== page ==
Tapping The early Jeep ECU Part- 2

It’s data time! As discussed last time, the data comes in a standard serial stream at 62500 baud and no parity, 8 bits, 1 stop bit (62500,n,8,1). Each frame starts with the 2-byte sequence 0xFF, 0x00 and then the individual bytes of serial data. One situation to be aware of is when the data within the packet match this sequence(0xFF,0x00)…it’s not just possible, it happens all the time. To manage this case, the ECU sends a second 0xFF after the first to indicate that the first one is valid data and a start of frame sequence (SOF) is not underway. Therefore, whenever a packet is being received and a 0xFF is received, always check for another 0xFF behind it.

Example Frame

0xFF Start of Frame Sequence
0x00
0x30 Data 1
0x64 Data 2
0x17 Data 3
0xFF Look for another 0xFF
0xFF Got it, Data 4
0x00 Data 5
..
0xXX Last Data

Each data frame packet from my ECU is 28 bytes + 0xFF, 0x00, for a total of 30 bytes. Below is the rough logic flow for analyzing the byte-wise stream of data as it comes in.

Once a frame is received, it can be parsed into the different ECU variables. Here is frame data as I know it:

framebuffer[0] – ECU Program Version (Constant)

framebuffer[1] – ECU PROM version (Constant)

framebuffer[2] – Calibration Code from engine

framebuffer[3]/9.13) + 3.1 – inches of Hg

framebuffer[4]/0.888) – 40 – Coolant Temp Sensor in F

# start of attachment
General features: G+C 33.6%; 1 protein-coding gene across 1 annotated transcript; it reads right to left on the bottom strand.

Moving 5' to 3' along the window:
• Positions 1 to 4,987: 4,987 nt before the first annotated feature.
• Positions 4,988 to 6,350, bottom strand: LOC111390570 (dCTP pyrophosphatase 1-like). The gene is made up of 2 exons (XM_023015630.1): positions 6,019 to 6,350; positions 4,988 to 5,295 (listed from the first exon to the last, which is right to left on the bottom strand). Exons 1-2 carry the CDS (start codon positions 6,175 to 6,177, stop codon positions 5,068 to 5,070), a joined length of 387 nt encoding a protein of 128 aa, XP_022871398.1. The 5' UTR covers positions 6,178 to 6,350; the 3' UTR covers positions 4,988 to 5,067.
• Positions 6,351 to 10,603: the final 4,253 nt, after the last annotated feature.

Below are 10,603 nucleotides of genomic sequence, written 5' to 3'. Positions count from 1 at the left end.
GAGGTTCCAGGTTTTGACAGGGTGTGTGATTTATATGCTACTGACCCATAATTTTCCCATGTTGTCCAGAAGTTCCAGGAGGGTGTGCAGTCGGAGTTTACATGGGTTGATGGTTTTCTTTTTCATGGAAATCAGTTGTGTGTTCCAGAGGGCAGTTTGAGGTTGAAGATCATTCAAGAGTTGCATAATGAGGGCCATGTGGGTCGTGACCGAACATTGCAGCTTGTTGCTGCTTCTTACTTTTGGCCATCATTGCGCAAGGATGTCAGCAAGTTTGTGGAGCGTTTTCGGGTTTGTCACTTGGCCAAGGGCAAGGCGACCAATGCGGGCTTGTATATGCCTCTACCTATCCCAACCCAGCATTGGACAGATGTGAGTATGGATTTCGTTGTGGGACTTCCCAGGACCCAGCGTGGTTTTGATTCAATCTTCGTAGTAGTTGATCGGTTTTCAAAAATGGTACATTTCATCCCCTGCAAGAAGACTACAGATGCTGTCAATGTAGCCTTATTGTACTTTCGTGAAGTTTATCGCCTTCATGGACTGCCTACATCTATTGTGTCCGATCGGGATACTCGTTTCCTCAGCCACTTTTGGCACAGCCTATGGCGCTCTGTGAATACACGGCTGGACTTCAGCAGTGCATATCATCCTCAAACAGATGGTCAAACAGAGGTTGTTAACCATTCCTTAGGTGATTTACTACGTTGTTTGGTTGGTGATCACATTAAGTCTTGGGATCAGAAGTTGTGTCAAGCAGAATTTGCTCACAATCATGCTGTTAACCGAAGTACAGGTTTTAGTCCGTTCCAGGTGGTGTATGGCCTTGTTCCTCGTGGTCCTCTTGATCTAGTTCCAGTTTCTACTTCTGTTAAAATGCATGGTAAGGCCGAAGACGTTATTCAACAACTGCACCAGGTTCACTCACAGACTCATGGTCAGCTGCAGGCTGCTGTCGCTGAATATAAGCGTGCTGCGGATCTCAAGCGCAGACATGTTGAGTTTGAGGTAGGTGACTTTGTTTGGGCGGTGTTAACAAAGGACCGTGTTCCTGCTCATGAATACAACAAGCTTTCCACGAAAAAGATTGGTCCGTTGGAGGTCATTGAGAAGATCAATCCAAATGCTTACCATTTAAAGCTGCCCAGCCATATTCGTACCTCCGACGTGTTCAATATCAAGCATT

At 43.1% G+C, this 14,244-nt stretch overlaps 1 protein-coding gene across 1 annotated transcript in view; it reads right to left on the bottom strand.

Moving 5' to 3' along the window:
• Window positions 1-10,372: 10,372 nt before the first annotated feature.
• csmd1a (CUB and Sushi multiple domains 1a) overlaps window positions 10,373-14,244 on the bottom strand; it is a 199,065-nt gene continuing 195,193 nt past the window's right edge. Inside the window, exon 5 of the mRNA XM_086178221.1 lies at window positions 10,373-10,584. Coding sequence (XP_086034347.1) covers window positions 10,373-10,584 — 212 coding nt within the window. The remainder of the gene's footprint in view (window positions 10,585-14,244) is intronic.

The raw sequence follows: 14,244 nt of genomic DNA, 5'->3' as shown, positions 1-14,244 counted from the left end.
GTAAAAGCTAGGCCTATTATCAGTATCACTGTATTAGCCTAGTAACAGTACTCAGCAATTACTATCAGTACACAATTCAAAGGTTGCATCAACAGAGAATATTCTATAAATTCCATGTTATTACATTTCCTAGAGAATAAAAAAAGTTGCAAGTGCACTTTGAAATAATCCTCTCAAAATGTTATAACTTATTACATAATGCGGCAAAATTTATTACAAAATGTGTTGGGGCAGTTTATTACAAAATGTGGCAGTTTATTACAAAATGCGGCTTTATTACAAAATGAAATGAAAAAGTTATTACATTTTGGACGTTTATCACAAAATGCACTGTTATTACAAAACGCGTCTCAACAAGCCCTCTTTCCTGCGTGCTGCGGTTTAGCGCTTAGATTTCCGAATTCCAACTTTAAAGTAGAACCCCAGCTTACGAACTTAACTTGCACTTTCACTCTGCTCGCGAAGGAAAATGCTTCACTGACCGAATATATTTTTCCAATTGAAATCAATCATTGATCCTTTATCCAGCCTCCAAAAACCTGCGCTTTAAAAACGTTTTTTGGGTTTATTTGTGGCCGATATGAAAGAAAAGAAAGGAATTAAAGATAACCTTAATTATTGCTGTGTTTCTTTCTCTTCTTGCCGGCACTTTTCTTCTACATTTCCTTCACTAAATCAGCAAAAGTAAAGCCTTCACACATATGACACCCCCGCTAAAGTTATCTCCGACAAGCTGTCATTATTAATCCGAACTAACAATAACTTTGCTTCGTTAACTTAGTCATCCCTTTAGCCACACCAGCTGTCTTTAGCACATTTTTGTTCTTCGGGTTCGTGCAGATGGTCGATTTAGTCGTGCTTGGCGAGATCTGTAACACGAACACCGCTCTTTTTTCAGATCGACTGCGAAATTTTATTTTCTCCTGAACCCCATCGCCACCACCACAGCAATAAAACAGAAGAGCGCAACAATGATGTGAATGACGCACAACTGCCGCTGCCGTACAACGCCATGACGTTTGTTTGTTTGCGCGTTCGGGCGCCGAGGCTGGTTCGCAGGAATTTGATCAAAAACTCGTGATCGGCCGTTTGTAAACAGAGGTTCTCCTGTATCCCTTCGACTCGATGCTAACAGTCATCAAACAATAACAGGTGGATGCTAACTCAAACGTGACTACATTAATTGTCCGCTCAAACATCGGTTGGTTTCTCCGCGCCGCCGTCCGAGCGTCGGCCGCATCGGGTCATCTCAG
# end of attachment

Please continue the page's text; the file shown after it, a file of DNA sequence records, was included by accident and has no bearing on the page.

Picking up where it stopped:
framebuffer[5]/0.888)-40 – Inductive Air Temp F

framebuffer[6]/16.24 – Charging Voltage Vdc

framebuffer[7]/51.2 – O2 Sensor reading in volts (0 = Rich, 5 = Lean)

frameBuffer[9] << 8) | (frameBuffer[8]))/19850000 – Engine RPM

frameBuffer[10] – PROM 1

frameBuffer[11] – PROM 2

frameBuffer[12] / 2.55 – Throttle Position Sensor (% Open)

frameBuffer[13] – Spark advance in degrees

frameBuffer[14] – Unknown

frameBuffer[15] – Unknown

frameBuffer[16] / 9.3) + 3.1 – Initial Manifold Absolute Pressure inches Hg

frameBuffer[17] – Unknown

frameBuffer[18] – Bits indicate fuel control mode (open/closed) and if we’re in rich or lean condition

frameBuffer[19] / 7.79 – injection pulse width (milliseconds)

frameBuffer[20] – Unknown

frameBuffer[21] – Used to determine if we’re under close, partial, or wide open throttle –

frameBuffer[22] – Unknown

frameBuffer[23] – Warmup

frameBuffer[24] – Short term fuel trim. This is the amount of fuel being +/- to the base fuel curve. < 128 then subtracting from base, 128 = using base, > 128 adding to base

frameBuffer[25] – Unknown

frameBuffer[26] – long term fuel trim – Long term average of STFuelTrim

frameBuffer[27] – engine knock sensor – low value is normal and increases with RPM

frameBuffer[28] – Unknown

frameBuffer[29] – ACSwitch – Not present on my engine

A few of the bytes need to be parsed or manipulated to get the desired info.

The engine RPM is in bytes 8 and 9. Byte 8 is the LSB and byte 9 is the MSB. These can be combined by bit shifting and Or’ing them together.

Byte 18 is a tougher one. It contains information about the fuel mixture and the ECU mode.

Loop/Exhaust Byte Layout

0 1 2 3 4 5 6 7
1 = Decel 1 = Closed

0 = Open

1 = Rich

0 = Lean

Bits 1 and 6 indicate the ECU control mode. When a deceleration condition exists, the system does not operate in closed loop mode. Likewise, when the engine is first started it operates in open loop mode until it’s warmed up.

Bit 7 indicates a rich/lean condition from the O2 sensor.

The throttle state is broken into 3 possible values: close, partial, and wide open. Byte 21 (fuelsync) is used to determine what the ECU s reading. Bit’s 1 and 3 indicate the state:

Bit 1 Bit 3 State
0 0 Partial
0 1 Closed
1 0 Wide Open
1 1 Partial

If the result of XOR’ing Bit 1 and Bit 3 = 0, then the throttle is in a partial state. If the XOR = 1, then the bits can be checked further to determine if the throttle is closed or wide open. Fun!

In Part 3, I’ll get to my hardware implementation.

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